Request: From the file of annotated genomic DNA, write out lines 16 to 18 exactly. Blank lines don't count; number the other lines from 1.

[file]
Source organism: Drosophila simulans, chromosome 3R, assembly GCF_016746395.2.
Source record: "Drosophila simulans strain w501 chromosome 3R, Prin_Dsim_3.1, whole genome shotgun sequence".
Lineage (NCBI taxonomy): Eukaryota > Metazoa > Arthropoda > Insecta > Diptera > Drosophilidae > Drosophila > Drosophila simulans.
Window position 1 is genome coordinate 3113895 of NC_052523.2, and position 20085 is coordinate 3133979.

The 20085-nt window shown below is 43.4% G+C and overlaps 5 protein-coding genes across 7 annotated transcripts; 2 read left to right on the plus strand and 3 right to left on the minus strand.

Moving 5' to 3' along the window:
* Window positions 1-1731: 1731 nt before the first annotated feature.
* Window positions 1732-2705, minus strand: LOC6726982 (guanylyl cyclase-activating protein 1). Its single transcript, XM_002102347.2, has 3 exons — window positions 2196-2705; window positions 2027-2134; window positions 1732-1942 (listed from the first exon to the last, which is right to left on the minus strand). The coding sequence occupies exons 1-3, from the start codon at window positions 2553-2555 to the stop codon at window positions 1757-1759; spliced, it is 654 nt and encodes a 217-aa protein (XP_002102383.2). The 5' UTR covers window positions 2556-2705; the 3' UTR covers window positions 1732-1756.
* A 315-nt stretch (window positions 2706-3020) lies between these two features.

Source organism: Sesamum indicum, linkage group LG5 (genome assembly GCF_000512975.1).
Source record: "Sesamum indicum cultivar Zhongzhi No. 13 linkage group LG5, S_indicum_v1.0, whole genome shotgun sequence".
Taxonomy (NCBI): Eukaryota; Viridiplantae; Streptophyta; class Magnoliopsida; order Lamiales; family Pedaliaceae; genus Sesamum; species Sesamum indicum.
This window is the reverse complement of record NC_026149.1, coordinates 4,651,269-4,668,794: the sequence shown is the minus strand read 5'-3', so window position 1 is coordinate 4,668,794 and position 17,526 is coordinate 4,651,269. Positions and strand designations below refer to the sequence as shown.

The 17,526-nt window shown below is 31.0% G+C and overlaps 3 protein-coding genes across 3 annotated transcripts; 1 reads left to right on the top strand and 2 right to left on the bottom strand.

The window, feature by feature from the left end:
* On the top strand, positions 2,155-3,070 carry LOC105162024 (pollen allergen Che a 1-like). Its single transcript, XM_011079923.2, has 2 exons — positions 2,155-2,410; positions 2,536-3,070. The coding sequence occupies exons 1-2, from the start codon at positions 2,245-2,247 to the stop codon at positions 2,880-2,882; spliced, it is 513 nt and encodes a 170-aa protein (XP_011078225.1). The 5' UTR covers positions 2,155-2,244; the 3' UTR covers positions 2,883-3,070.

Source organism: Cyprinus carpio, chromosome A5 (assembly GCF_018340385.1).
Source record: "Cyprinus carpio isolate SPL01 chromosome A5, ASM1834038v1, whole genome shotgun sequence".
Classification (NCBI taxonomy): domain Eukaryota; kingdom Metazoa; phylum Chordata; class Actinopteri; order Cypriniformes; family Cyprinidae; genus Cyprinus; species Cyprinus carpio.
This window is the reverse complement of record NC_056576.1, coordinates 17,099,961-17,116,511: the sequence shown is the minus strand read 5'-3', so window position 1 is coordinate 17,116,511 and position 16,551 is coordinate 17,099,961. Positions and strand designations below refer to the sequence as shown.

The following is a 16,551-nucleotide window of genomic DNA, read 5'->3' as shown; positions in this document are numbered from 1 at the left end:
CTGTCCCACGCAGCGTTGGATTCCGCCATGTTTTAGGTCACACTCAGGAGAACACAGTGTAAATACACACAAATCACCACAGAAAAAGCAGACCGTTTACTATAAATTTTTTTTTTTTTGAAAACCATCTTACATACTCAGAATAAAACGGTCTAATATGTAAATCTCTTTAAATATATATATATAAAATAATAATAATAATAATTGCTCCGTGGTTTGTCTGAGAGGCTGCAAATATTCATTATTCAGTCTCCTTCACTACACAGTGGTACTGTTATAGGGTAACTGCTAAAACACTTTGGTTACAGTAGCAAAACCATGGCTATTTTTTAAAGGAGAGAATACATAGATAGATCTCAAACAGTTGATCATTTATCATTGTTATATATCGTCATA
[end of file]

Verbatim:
* On the top strand, positions 2,155-3,070 carry LOC105162024 (pollen allergen Che a 1-like). Its single transcript, XM_011079923.2, has 2 exons — positions 2,155-2,410; positions 2,536-3,070. The coding sequence occupies exons 1-2, from the start codon at positions 2,245-2,247 to the stop codon at positions 2,880-2,882; spliced, it is 513 nt and encodes a 170-aa protein (XP_011078225.1). The 5' UTR covers positions 2,155-2,244; the 3' UTR covers positions 2,883-3,070.

Source organism: Cyprinus carpio, chromosome A5 (assembly GCF_018340385.1).
Source record: "Cyprinus carpio isolate SPL01 chromosome A5, ASM1834038v1, whole genome shotgun sequence".